Wondering about the question mark in the title? Keep reading and you'll see.
Many years ago I attempted growing and baking with a sourdough starter. This resulted in bread that we never wanted to eat again. I thought I was done with sourdough.
However, inspired by various blogs like Kitchen Stewardship, and Nourished Kitchen writing that sourdough makes the whole grains I love healthier, I searched for a tutorial on making my own starter. Maybe this time I could figure it out.
I decided to follow the Heavenly Homemakers sourdough guide. The picture above is at day two - it looks like her picture and things seems to be going fine. I continued on through day 7.
On day 7, I took 3 cups to make my first bread and then transferred the remaining starter to a jar to store in the refrigerator (you keep feeding it until it grows and needs to be moved to a larger bowl, which is why you see that above - and you have a lot of starter).
And let me tell you, it sure smells sour. Whew.
I proceeded with the bread recipe, mixing, kneading, and shaping 3 loaves for artisan bread. Since this is a natural yeast I've just cultivated (or tried to...), the recipe reminded me that it may take 3+ hours to rise. So I set one of the loaves in my warming cupboard (I use it for our sandwich bread - basically it's a kitchen cupboard above a heat vent that gets warmer and raises bread better in our cold kitchen), but the other two won't fit.
I pondered this and decided the mantel above the wood stove would be the warmest place.
I cooked the loaf from the cupboard for dinner that night. Sorry, no pictures - it wasn't lovely. What it was, however, was dense, flat, and with a crust so hard I could barely get a knife through it. (Ah...visions of our lovely artisan bread was floating through my mind. Since it does taste more sour the longer it sits in the fridge...shouldn't that count as sourdough?)
Anyway, I promptly forgot about the other two loaves sitting on the mantel. Oops.
I didn't remember them until about 2:30 the next afternoon, a full 24 hours after I had set them on the mantle. Oh my gosh, I had never seen anything like these things. But being a person who can't throw things away, I baked them up, thinking they might rise with the baking.
Um, no. I'm laughing my head off looking at these things! Have you ever seen anything so funny? Brian thought they looked like UFOs. I thought pig snouts.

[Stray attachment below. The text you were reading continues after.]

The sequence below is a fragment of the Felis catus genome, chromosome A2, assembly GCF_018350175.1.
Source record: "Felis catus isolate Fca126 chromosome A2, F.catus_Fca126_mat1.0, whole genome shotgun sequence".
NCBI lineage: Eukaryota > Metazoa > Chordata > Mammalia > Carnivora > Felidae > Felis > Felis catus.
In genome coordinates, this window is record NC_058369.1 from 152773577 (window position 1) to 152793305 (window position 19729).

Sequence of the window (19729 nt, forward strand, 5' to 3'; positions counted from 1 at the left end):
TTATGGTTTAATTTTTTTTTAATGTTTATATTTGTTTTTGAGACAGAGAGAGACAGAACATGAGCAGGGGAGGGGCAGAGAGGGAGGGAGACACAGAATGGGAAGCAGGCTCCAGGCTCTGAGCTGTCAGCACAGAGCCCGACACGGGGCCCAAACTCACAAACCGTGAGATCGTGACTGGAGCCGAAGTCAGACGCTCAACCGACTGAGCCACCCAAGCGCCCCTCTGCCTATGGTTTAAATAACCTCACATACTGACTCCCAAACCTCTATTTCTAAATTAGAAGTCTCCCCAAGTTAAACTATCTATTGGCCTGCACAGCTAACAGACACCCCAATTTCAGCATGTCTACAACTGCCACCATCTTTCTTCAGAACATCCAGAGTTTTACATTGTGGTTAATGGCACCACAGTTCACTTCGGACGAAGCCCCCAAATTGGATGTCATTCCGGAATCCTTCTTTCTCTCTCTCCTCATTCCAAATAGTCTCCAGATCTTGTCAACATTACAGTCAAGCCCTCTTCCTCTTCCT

And hard? They could easily be used as objects to practice discus throwing.
What is going on here? Well, the tops were hard when I took the towel off the dough, but I though I should slice the tops anyway, just in case the dough would puff out.
Yeah, no need to worry about that. And no, that's not raw in the center- it just stayed looking that way even after being cooked!
We did try a piece (I know - are we gluttons for punishment?), and they were only a bit more sour than the loaf I cooked right away. But oh my gosh, the crust was so hard I feared for my teeth.
My son's comment said, "well, I hope you're not putting that on your blog."
I guess he doesn't get it. That's what blogs are all about. Sharing the things that didn't work as well as what did.
And laughing. I've been chuckling for a day over these things and I thought you might like to join me!
Update! I didn't give up and discovered not only how to keep and grow sourdough starter, but also tips and why you shouldn't try to make a bread like this with new starter (see, we really DO live and learn, right?). I also developed a recipe that makes a terrific sourdough artisan bread easily! I want to encourage you to keep trying if you'd like to bake with sourdough, too - here are links to articles and recipes you may want to check out if you do:
- How To Grow, Keep, & Use A Sourdough Starter
- Sourdough Tips for the Occasional User
- Amazing Sourdough Waffles (a great new-starter recipe)
- Sourdough Whole Wheat Crackers Recipe (another good new-starter recipe)
- Easy Sourdough Artisan Bread
- How To Make Homemade Sourdough Bagels
- Easy Homemade Whole Wheat Sourdough English Muffins